A Tribute to Frederic Chopin

A beautiful musical evening in memory of Frederic Chopin. The music historian Jean-Marc Amon recounted the life of Chopin along side an illustrated speech on the piano by Elizabeth Sombart, pianist.


Frédéric François Chopin was born on February 22, 1810, near Warsaw, Poland. He was the second of four children of Nicholas Chopin, a Frenchman, and his Polish wife, Justina, who had been a well-educated but poor relative in the Skarbek household, where Nicholas had been a tutor. At an early age, Chopin displayed artistic talents—he was an artist, wrote poetry, and played piano without any formal instruction. The gifted child also began composing his own music and had his first piece of music published when he was just seven years old.

Young Chopin had a good education and later studied music privately with Joseph Elsner, founder and director of the Warsaw Conservatory. In 1817 Chopin’s first composition was performed publicly. A year later he himself performed in public, playing a concerto (music written for one or more instruments) by Adalbert Gyrowetz. By this time the young Chopin began drawing comparisons to Wolfgang Amadeus Mozart (1756–1791), another composer who had demonstrated spectacular talent at a young age.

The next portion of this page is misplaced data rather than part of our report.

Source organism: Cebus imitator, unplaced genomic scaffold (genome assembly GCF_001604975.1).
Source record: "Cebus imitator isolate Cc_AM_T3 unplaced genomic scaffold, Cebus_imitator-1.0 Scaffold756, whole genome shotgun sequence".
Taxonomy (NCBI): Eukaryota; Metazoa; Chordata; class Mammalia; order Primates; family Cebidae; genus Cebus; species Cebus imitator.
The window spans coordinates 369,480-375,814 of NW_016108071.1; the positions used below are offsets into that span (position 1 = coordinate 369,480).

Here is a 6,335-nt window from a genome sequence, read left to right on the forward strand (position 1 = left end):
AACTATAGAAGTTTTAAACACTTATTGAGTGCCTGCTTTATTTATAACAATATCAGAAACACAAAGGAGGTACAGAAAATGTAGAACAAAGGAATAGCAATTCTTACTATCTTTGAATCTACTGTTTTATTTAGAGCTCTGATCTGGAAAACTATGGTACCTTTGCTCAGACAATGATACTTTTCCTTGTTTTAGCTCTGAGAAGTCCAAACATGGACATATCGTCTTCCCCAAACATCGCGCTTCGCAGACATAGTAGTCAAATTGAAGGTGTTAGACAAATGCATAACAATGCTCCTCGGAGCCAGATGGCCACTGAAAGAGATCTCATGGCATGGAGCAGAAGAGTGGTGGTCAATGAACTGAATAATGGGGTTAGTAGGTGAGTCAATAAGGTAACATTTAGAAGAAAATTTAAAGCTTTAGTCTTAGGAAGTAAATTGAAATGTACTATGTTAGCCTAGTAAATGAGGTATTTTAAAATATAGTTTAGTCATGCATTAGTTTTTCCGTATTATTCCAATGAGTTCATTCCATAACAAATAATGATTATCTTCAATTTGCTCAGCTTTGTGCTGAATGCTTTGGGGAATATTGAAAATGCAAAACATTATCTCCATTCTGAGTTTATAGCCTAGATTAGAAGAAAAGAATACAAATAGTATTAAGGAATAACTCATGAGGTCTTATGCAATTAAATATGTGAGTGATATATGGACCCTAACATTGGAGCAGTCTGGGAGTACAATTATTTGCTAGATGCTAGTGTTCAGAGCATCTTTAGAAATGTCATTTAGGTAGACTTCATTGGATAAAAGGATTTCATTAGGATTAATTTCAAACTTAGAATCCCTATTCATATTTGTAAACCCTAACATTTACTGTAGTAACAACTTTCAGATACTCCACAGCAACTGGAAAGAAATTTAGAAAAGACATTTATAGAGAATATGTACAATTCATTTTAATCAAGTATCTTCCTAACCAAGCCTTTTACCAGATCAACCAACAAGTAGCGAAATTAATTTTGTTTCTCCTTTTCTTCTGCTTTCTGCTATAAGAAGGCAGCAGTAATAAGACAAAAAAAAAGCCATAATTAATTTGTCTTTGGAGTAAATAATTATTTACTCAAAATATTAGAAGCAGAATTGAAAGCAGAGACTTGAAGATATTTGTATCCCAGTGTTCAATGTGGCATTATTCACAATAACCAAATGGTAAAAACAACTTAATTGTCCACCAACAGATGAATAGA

After visiting Berlin, Germany, where Chopin was exposed to the music of George Frederick Handel (1685–1759) and Felix Mendelssohn (1809–1847), Chopin returned to Warsaw and heard Nicolò Paganini (1782–1840). Chopin recognized that he must leave Warsaw for exposure to other musicians. He went to Vienna, Austria, to try to arrange the publication of several of his works. After a successful debut at the Kärntnerthor Theater on August 11, 1829, he returned home only to prepare for a concert tour, this time through Germany and Italy. In Vienna Chopin composed the B Minor Scherzo and the G Minor Ballade, as well as others that demonstrated Chopin’s fully developed personal style.